Stories tagged bleeding

Aug
13
2008

Heyo!: The best day of my life.
Heyo!: The best day of my life.Courtesy JGordon
So, hey, get a load of this: my face is bleeding, y’all!

I know what you’re thinking: “That’s great, JGordon, but what good does it do me? How can my face be more like your face?”

Good question, Buzzketeer, but I don’t know the answer. Why not?

Because it’s a mystery!

So let’s look at the clues:
Clue #1) A fluid seems to be coming out of my face, via the nostrils.
Clue #2) The fluid has the color, taste, and temperature of blood, so it is most likely blood.
Clue #3) The episode began in the bathtub.

Not a lot to go on, but I’ve tackled trickier cases before. The Case of the Missing Mac & Cheese, for one, was almost entirely devoid of physical evidence, and yet I was able to confidently declare the perpetrator (and I will never forgive you, Brother).

Let’s start with what we have. Fluid from the facial region can result from any number of conditions. Sadness, for example. But I’m very rarely sad while in the tub, so that’s out. The fact that the fluid seemed to be blood (lab tests are pending, but I’m fairly certain that it was blood) indicates “epistaxis,” or the nosebleed.

The nosebleed, eh? But how could this have happened? Time for phase 2 of our little investigation: The Whys and Wherefores. Get the usual suspects together.

Suspect #1) A sharp blow to the face—Um, no, I think I would remember that. That didn’t happen.

Suspect #2) Nasal sprays, or nasal prong O2—No, no sprays were administered prior to face bleeding, nor did I have a nasal prong inserted.

Suspect #3) Co-co-cocaine!—Nope. I’m afraid that I don’t do coke. And I think that that might be a tricky proposition in the tub anyway. I’ll have to watch Scarface again.

Suspect #4) Nosepicking—Ho ho! Now we’re getting closer to home! But, no, I only pick my nose at parties. As fun as bath time is, it’s no party.

Suspect #5) Low humidity—I don’t know. I mean, I was in the tub, and it was full of hot water. Probably no.

Suspect #6) Intranasal tumors—Oh, goodness gracious! But a simple test confirms that I can still breath freely from both nostrils. Probably no tumors there.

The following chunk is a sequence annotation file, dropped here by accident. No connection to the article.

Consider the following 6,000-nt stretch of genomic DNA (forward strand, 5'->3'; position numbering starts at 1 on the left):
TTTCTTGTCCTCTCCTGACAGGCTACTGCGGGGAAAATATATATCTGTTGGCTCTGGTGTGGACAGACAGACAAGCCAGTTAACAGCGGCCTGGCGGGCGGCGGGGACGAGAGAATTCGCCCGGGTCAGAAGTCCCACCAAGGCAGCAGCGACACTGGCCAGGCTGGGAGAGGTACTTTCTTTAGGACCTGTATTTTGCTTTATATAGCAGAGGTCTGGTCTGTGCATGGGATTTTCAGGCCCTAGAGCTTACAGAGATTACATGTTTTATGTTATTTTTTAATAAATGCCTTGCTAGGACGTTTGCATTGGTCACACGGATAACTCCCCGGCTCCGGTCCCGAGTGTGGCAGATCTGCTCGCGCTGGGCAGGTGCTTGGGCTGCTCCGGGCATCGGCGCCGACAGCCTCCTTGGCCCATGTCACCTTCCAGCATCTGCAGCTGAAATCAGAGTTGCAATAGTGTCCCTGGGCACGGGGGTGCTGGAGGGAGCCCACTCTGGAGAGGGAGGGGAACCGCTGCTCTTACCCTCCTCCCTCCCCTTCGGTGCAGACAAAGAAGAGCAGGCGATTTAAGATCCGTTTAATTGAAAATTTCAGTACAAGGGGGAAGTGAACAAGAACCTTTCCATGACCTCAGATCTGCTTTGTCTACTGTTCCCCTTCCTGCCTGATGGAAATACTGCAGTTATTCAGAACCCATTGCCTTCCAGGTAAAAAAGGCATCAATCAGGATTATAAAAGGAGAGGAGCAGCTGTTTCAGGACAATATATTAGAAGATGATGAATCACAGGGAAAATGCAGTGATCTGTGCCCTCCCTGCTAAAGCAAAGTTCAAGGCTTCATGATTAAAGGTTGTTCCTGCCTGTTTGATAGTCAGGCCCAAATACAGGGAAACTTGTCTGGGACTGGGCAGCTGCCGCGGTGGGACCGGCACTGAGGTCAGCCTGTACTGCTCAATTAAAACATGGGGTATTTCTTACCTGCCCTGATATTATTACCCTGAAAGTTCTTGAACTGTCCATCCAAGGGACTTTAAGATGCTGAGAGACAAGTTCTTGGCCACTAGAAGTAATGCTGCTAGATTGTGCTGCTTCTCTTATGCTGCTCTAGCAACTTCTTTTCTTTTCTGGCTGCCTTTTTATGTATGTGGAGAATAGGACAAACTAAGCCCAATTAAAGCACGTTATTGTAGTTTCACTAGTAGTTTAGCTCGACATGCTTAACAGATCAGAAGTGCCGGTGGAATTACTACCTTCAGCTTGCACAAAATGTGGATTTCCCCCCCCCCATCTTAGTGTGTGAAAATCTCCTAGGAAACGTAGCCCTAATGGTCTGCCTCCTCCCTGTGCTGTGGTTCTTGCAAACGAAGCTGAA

Suspect #7) Inflammatory reaction—Hmm… like allergies? I don’t have much in the way of allergies, but I’ve been known to sniffle and sneeze now and again. What if there was something irritating in the house…like everything I own that is never dusted (everything I own)…and what if this natural irritant was combined with vigorous facial scrubbing. Perhaps that could cause the rupture of an anterior nasal blood vessel, and subsequent hemorrhaging.

Or it could be, as Wikipedia says, “a significant number of nosebleeds occur with no obvious cause.” Whatever.

Case closed? Just about. But how to get this thing to stop, how to shut off the blood faucet (as the doctors say)?

Just pinch the nose, okay? And if anyone tells you to tilt your head back, try to sneeze blood on them—tilting your head just ensures that the blood drains into your mouth and stomach, instead of onto their carpet.

Oct
12
2006

Stop bleeding fast: photo by crystal via wikimedia
Stop bleeding fast: photo by crystal via wikimedia

Super quick fix for bleeding.

Last June 4th, I reported that MIT researchers used a self-assembling peptide nanofiber scaffold to repair severed brain structures in blind rodents and restore their sight. Those same researchers noticed the material's dramatic ability to stop bleeding in the brain and began testing it on a variety of other organs and tissues.

In a study published online October 10 in Nanomedicine the researchers report that the liquid controlled bleeding in rodents within 15 seconds in seven other wound types, including cuts to the spinal cord, liver [view video here] and femoral artery as well as skin punctures.

Platelets not needed

The liquid does not seem to form a conventional blood clot, the group notes. Electron microscopy turned up no sign of the platelets that would normally gather in a clot. The proteins might instead form tangles that act like hair blocking a drain, Ellis-Behnke suggests.
The gel eventually breaks down into amino acids, the building blocks of proteins, that can be used by surrounding cells for tissue repair.

This discovery has created lots of excitement, especially by surgeons. Still, they caution that extensive clinical trials are needed to make sure the materials work properly and are safe. The MIT researchers hope to see those crucial human trials within three to five years.

Read more at: New Scientist Tech and Scientific American